Accordingly, we propose the following language to be included as a subparagraph to proposed Rule 10A-3(c), as follows:

"(#)(i) The listing of securities of a foreign private issuer will not be subject to the requirements of paragraphs (b)(1) or (b)(2) of this section if the foreign private issuer meets the following requirements:
    (A) The securities of the foreign private issuer are also listed or quoted on a securities exchange or inter-dealer quotation system outside the United States; and

    (B) Home country legal or charter provisions fully and exclusively vest the shareholders of the corporation with the authority to appoint, nominate, compensate and oversee the work of the registered public accounting firm or other independent auditor."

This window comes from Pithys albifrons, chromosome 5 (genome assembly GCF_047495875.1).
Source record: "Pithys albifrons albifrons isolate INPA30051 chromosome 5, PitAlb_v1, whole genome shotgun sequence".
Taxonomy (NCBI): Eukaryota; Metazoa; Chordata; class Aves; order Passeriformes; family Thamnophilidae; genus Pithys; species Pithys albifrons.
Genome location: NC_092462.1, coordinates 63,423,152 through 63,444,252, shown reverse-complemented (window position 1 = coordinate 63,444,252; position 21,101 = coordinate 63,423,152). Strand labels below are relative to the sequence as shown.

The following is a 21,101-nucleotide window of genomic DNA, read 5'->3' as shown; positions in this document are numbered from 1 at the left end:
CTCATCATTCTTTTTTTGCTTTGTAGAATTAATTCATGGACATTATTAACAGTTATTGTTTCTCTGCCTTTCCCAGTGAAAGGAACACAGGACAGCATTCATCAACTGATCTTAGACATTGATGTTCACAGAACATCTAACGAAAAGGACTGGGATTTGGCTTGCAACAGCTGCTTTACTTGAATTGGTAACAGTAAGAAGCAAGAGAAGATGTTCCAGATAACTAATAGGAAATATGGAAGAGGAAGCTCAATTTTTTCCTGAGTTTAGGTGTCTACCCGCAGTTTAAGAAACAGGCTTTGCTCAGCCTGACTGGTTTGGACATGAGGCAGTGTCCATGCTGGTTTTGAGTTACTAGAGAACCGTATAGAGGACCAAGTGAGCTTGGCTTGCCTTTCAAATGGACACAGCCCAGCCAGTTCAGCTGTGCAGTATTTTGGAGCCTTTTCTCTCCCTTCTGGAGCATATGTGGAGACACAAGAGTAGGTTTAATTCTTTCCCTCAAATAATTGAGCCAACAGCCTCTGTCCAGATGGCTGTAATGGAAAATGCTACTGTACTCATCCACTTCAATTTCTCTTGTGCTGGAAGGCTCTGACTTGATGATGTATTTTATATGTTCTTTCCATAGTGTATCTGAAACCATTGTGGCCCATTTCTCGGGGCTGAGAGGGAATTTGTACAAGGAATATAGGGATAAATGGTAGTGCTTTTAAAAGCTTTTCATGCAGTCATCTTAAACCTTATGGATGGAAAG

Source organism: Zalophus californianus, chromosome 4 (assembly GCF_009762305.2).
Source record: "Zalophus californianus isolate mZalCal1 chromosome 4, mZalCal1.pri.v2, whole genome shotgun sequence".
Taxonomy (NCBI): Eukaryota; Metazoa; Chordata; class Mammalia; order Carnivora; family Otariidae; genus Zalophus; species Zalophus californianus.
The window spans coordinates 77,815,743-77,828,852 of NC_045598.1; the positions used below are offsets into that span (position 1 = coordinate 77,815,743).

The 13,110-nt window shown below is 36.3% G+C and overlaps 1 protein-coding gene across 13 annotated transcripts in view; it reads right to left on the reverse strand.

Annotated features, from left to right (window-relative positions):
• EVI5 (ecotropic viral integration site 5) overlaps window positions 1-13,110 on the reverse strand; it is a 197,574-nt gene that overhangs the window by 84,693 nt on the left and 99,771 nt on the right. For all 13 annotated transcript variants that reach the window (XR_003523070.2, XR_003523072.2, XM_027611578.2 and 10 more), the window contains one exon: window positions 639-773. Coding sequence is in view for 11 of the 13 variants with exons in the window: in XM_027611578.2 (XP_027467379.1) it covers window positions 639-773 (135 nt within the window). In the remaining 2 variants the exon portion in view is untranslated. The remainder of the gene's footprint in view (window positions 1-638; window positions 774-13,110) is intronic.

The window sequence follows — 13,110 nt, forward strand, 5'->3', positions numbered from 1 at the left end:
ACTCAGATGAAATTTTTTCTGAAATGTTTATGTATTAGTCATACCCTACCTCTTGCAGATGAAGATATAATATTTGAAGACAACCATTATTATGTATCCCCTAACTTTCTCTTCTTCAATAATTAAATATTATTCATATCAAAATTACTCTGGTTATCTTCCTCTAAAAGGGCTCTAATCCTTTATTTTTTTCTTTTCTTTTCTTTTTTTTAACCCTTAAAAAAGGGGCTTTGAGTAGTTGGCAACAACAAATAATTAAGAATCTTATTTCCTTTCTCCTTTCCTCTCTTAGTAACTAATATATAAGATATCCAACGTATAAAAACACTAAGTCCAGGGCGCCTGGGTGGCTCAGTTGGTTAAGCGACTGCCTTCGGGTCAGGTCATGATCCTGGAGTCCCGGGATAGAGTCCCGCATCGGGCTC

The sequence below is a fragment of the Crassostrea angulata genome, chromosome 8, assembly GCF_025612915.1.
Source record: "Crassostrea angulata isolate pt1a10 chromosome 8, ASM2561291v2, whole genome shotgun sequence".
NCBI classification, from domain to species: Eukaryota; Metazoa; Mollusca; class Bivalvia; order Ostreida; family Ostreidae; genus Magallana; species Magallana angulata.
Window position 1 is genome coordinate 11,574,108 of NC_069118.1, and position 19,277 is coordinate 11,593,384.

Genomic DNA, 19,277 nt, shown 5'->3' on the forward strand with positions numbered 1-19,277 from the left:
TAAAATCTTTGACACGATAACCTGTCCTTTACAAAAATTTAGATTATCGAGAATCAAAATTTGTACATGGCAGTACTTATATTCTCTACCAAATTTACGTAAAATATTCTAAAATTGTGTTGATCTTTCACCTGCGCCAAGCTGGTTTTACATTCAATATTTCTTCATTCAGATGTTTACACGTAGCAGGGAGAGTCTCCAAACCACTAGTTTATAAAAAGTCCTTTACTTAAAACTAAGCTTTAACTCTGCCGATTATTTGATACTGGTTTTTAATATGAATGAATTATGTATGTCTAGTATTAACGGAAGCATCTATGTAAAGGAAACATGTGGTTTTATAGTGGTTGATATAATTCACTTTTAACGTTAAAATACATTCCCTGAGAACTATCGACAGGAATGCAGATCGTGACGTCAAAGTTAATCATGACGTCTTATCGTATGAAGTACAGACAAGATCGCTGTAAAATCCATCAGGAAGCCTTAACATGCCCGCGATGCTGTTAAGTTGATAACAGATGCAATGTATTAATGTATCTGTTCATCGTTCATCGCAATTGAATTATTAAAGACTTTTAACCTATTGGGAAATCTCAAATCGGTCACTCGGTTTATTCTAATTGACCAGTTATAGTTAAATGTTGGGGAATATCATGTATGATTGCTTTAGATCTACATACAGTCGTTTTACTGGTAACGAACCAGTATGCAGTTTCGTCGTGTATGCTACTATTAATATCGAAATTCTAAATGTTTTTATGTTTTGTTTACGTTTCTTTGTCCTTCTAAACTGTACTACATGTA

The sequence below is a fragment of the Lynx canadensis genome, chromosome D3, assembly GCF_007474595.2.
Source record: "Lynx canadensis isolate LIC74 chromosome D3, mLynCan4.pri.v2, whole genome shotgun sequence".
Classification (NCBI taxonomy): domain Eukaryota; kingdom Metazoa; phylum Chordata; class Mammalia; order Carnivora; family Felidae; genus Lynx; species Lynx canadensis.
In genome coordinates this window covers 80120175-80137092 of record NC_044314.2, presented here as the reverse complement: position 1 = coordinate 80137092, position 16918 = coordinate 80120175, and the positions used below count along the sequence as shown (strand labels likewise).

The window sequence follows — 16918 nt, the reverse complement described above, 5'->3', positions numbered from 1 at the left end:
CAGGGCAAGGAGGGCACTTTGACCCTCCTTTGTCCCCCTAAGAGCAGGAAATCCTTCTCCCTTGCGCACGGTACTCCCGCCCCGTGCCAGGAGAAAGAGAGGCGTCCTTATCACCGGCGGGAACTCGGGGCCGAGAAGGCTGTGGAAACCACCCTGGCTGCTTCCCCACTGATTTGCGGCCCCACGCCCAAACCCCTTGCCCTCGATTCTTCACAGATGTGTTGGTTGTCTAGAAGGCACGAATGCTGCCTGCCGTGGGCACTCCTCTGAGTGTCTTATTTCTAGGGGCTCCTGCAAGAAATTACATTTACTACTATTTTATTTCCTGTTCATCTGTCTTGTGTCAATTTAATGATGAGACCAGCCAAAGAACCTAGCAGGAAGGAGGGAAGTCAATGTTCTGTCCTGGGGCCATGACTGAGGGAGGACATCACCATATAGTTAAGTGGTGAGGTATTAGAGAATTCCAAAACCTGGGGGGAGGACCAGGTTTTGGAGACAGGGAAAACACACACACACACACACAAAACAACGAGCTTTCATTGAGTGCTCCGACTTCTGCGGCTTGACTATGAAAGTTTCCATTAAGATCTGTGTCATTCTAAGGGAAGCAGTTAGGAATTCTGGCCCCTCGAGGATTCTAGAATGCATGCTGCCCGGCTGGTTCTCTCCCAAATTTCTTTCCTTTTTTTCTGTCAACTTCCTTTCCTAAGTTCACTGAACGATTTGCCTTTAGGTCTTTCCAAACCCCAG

Independence Requirements for Audit Committee Members of Foreign Private Issuers

In order to be considered "independent" under the proposed rules, a member of the audit committee cannot, among other things, be an "affiliated person" of the issuer. The definition of an "affiliated person" includes any director, executive officer, partner, member, principal or designee of an "affiliate," and an "affiliate" of the issuer is defined as any "person that directly, or indirectly through one or more intermediaries, controls, or is controlled by, or is under common control with" the issuer.